And now we come to the true test. M4 qualification. By now the cloudy skies had cast a gloomy pall over the range; wet, cold and excited to lie in the mud I prepared my magazines and firing positions. 20 targets from the prone supported, 10 from the prone unsupported and 10 from the kneeling position.
Here I was, ready to test everything out, and suddenly the targets began popping up! I say suddenly because I wasn’t actually ready when they started due to miss-communication with the tower. It didn’t matter. My shots were on target and quick. The thrill of shooting the target with the first shot every time was exhilarating! My decision time to target had dropped markedly. No longer was I double checking my sight picture. I was pointing and shooting. Target up, target down. I was ecstatic! It felt like I couldn’t miss. 300m targets? No problem! I shot 35/40 and shot 10/10 of my kneeling targets. This was how I knew the surgery paid off; no more decision time to target. Before, with all of the astigmatism, I double checked my center body mass sight picture to make sure that I had averaged the edge blurriness of my front sight post with the edge blurriness of my target. Not only did my decision time drop to nearly zero, my confidence went up 10x.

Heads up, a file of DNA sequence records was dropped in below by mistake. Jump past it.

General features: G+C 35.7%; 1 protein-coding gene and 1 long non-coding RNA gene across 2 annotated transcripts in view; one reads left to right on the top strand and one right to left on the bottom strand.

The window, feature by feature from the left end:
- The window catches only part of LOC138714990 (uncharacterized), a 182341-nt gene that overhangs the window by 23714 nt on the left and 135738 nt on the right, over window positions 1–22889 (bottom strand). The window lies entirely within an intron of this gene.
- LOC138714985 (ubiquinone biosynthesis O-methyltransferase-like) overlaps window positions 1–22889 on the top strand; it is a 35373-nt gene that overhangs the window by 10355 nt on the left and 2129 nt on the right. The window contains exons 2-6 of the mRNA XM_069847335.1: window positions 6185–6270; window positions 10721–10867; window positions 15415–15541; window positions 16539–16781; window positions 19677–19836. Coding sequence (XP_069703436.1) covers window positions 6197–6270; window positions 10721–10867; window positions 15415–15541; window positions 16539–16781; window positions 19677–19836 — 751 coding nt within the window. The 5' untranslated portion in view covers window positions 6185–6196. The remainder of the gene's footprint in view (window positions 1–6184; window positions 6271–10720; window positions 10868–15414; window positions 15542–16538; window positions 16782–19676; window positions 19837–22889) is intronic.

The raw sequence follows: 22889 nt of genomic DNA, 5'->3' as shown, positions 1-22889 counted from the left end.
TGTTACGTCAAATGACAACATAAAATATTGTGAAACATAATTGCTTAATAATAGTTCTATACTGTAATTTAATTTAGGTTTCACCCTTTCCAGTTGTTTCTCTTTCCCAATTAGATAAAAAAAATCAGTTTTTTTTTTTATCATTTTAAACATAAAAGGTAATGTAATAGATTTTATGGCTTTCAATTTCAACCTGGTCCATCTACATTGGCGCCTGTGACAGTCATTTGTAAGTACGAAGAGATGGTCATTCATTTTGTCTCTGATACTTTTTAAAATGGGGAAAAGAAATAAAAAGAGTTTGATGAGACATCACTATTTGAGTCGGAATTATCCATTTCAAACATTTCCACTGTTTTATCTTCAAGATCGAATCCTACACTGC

My last check up was February 22nd, 2008 (the fifth checkup), just in time for deployment. My children (4 boys, 1 girl) and wife all enjoy the benefits of no glasses. I no longer have to call a ‘time out’ to take off my glasses before I wrestle my kids and play. I have at last thrown away all my old prescription glasses and now only have sunglasses to wear!
Throughout my second tour in Iraq, a 15 month deployment, I was reminded time and time again of the benefits of the PRK surgery by Dr. Hammond. Night driving with night vision, not having to change prescription inserts between sunglass and clear eye protection and conducting over 18 small arms ranges. In spite of all the sand storms during training in Kuwait and over 232 missions (over 19,000 kilometers of driving covering 2,500 square kilometers in the east and south of Baghdad) in Iraq dirt storms, my eyes never once experienced relapse or failed. Another subtle and important improvement for me was an increase in color vision accuracy. Prior to the surgery my substandard color vision was further impaired by the ‘blurriness’ caused by astigmatism.
I wrote to thank you for helping me through the entire process and the professional staff that performed the surgery. Your pre surgery meetings to explain the process were super and helped set me at ease, especially the session the day of the surgery. I am grateful that my surgery was performed with the latest technology. I was shocked that the surgery time in each eye was so short. I was told initially that my surgery would take 45-60 seconds in each eye but the actual laser time was only about 12 seconds per eye; 24 seconds to one of the best gifts ever!